Apr 15th - 12:02 pm
Comptroller Tom DiNapoli on Tuesday announcement an agreement with Comcast Corp. that would require the company to disclose its political spending with corporate funds.
The announcement comes as Comcast and Time Warner Cable, the parent company of Time Warner Cable News, undertake a merger that would create the largest cable company in the United States.
The merger is currently being reviewed by the Department of Justice and Congress.
As he has with other companies, DiNapoli is using the leverage of the state’s pension fund investment in the company. The state’s fund has more than 7.8 million shares of Comcast stock that is valued at $383.7 million.
“In light of the recent Supreme Court decisions governing political contributions, it’s more important than ever that shareholders continue to call for greater transparency when it comes to political spending,” DiNapoli said. “As one of Comcast’s largest shareholders, we applaud the company for agreeing to disclose corporate political spending. The Fund will continue to engage with companies and shine the light on the use of corporate resources to influence the political process.”
Under the agreement, the company would disclose all money spent on political purposes, including contributions to candidates and parties, as well as payments to campaigns, trade associations and political action committees.
DiNapoli’s office has reached similar agreements with Qualcomm Inc., Marriot International Inc. and PepsiCo Inc.
Apr 10th - 2:27 pm
Comptroller Tom DiNapoli earned $161,476 in 2013, with his income augmented modestly by the sale of Verizon stock, according to his income tax records made public on Thursday.
DiNapoli, a Democrat who lives on Long Island, earned $152,567 from his post as state comptroller.
He earned $5,342 in dividends from stock, including AT&T, American Funds, Comcast, Verizon and Vodafone.
DiNapoli unloaded some of his Verizon stock last year, which netted him $3,246.
He paid $28,416 in total federal taxes when taking into consideration his $5,573 federal refund.
His state tax bill was $9,738, and he owed $21 at tax time.
DiNapoli also received $8 from a class-action lawsuit settlement involving American Express.
As usual, DiNapoli contributed thousands to charitable organizations, including $1,645 to St. Aloysius Church.
Apr 9th - 10:59 am
From the morning memo:
Comptroller Tom DiNapoli doesn’t think Gov. Andrew Cuomo was giving him a dose of political payback, nor does he feel betrayed by his longtime ally, Assembly Speaker Sheldon Silver, when the $138 billion budget agreement included the public financing of only one political campaign: His.
Good-government groups and public financing advocates have decried the compromise in the state budget that would create a small-dollar donor matching system for the state comptroller’s race and only for this year.
While state leaders have cast this as a “pilot” program, public financing supporters say it’s an untenable and unworkable proposal in the middle of an election cycle.
As such, DiNapoli, a supporter of public financing, won’t participate in it.
“It really struck me as changing the rules not even midstream, way downstream in a way that’s not only not fair, but also not reasonable in terms of any expectation you can implement the system,” DiNapoli said in an interview on Capital Tonight.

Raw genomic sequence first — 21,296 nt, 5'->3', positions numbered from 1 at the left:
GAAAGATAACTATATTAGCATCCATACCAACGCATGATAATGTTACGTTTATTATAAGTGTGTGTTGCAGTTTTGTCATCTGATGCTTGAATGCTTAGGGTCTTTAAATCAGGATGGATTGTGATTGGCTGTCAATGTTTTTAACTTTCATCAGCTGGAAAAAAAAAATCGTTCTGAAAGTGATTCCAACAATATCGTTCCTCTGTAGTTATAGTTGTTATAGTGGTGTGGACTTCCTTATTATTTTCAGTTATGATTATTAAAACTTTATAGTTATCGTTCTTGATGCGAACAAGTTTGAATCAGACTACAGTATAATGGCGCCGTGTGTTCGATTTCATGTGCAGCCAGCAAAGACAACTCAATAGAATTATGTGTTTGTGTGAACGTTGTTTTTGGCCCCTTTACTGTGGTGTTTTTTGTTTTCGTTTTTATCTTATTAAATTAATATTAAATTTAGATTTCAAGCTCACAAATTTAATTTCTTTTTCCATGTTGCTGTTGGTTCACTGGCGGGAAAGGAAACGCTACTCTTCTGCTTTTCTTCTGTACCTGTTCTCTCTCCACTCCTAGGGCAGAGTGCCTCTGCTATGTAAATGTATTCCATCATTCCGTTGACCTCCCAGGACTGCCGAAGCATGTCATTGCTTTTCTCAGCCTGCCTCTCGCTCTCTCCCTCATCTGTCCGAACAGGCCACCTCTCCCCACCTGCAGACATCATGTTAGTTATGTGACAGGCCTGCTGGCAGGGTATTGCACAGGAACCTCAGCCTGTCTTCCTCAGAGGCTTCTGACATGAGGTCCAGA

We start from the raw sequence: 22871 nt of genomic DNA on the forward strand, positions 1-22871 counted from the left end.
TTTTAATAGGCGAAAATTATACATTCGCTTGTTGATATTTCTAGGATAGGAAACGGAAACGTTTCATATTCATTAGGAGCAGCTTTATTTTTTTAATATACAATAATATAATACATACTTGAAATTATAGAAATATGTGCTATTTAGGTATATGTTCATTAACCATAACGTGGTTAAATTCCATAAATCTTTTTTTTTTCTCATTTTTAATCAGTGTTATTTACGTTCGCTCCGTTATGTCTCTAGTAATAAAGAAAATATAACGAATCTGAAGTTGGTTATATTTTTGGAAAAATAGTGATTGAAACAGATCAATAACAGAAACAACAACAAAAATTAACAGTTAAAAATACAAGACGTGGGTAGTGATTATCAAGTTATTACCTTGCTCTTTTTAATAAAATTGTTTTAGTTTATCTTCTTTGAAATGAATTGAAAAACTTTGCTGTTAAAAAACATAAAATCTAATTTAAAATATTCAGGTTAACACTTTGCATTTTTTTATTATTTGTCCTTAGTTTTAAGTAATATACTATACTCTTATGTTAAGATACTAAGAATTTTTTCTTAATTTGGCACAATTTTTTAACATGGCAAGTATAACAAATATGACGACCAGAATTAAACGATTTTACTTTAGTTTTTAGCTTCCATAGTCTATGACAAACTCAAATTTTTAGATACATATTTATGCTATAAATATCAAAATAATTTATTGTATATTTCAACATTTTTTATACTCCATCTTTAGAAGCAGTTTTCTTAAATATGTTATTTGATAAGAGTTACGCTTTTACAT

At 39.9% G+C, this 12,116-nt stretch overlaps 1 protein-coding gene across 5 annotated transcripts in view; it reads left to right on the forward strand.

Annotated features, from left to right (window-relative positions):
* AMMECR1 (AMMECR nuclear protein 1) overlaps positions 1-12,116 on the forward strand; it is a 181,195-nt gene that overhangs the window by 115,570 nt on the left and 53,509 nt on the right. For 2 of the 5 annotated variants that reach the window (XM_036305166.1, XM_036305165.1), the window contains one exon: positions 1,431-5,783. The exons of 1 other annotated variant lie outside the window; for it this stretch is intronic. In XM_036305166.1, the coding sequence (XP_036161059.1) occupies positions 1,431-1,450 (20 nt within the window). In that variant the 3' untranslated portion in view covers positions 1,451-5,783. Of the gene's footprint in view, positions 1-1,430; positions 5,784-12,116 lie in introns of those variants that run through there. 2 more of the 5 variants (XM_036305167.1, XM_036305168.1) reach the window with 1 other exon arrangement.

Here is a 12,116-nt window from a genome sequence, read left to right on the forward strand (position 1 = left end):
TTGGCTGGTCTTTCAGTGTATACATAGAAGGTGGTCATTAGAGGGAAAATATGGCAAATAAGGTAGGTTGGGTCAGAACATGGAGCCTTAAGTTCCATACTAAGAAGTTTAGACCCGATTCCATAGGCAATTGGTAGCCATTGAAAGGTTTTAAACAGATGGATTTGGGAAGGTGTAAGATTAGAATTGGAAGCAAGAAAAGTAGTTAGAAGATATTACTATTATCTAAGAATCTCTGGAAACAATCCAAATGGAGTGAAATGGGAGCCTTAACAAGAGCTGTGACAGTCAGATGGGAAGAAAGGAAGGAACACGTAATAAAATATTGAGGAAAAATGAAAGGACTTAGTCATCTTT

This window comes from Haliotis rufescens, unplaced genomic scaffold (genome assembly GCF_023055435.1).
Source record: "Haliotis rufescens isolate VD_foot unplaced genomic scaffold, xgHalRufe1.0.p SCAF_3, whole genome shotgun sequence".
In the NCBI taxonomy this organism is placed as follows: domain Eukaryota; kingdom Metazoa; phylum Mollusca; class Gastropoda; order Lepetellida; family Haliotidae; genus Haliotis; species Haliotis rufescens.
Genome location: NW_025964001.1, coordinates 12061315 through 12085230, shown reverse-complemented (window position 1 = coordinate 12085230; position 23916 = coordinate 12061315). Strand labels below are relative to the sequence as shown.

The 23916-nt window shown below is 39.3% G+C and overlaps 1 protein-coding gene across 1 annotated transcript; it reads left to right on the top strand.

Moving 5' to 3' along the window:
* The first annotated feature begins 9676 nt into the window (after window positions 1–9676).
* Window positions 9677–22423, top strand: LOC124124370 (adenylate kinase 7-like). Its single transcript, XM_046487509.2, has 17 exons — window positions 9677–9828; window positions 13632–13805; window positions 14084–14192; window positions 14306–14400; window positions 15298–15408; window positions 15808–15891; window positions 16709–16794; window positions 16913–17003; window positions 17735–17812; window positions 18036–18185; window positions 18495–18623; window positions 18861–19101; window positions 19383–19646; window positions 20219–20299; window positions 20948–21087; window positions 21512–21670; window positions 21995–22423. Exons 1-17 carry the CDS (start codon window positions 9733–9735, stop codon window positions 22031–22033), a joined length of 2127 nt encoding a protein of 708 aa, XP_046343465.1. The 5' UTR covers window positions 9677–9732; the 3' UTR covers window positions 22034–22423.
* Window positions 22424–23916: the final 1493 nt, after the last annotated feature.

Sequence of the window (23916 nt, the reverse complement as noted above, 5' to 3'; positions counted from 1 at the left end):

He echoed the concerns from advocates and questioned whether the Board of Elections was suited to develop regulations for such a system only months before a September primary.
“You get the sense that it was either not deliberately or without thinking it through set up for failure,” DiNapoli said.
Then there is the political intrigue aspect of all this.
DiNapoli’s relationship with Gov. Andrew Cuomo is frosty at best and fraught with snubs dating back to a Nassau County executive race in 2001.
At the same time, DiNapoli in part owes his ascendancy to statewide politics when the state Assembly, led by Speaker Sheldon Silver then as it is now, chose him to replace the scandal-scarred Alan Hevesi.
But DiNapoli insisted in the interview this wasn’t personal.
“I don’t think so,” DiNapoli said. “I think it was about a process that didn’t really work.”
Indeed, he pointed to the budget-making process itself, which features the top leaders of the Senate and Assembly, along with Cuomo, negotiating the spending plan in secret.
“This was an example of that still happening in a way that was not productive at all,” he said. “So no, I don’t think it was personal at all.”
Which then brings up the obvious question: Why wasn’t he notified?
He joked that the four men in a room could have flipped a coin to call him, but added it was more than just giving him notice.
“It’s more than a heads up, I think we’re entitled to meaningful input,” DiNapoli said.
Advocacy for the public financing issue isn’t over.
The comptroller, along with leaders of the union-backed Working Families Party will hold a conference call Wednesday at 7 p.m. to discuss the next step.
Mar 12th - 9:23 am
More than five years after the financial crisis of 2008, Wall Street bonuses are breaking records, according to a report from Comptroller Tom DiNapoli’s office.
Bonuses in the financial sector in New York City grew 15 percent last year to $164,530, the third highest on record.
It is also the largest average bonus reported since the 2008 financial meltdown, DiNapoli’s office found.
Nevertheless, profits in the financial industry dipped in 2013 compared to 2012, according to the report.
“Wall Street navigated through some rough patches last year and had a profitable year in 2013. Securities industry employees took home significantly higher bonuses on average,” DiNapoli said in a statement. “Although profits were lower than the prior year, the industry still had a good year in 2013 despite costly legal settlements and higher interest rates. Wall Street continues to demonstrate resilience as it evolves in a changing regulatory environment.”
Wall Street bonuses are closely indicators of the health of the economy, especially in New York state, whose budget depends on revenue generated by the financial industry.
The estimate includes cash bonuses for the current year, supplemented by deferred compensation from previous years.
Meanwhile, securities firms reported $16.7 billion in profits in 2013, down 30 percent from 2012.
DiNapoli says that is still strong by industry standards.
Feb 27th - 12:31 pm
Sales tax revenue on the local revenue grew by $739 million in 2013, a 5.2 percent increase over the last year, Comptroller Tom DiNapoli’s office found.
Overall, $14.9 billion in local sales tax revenue was collected last year, the report found.
It’s a positive development for local governments following the relative lack of revenue growth in the years since the financial crisis of 2008.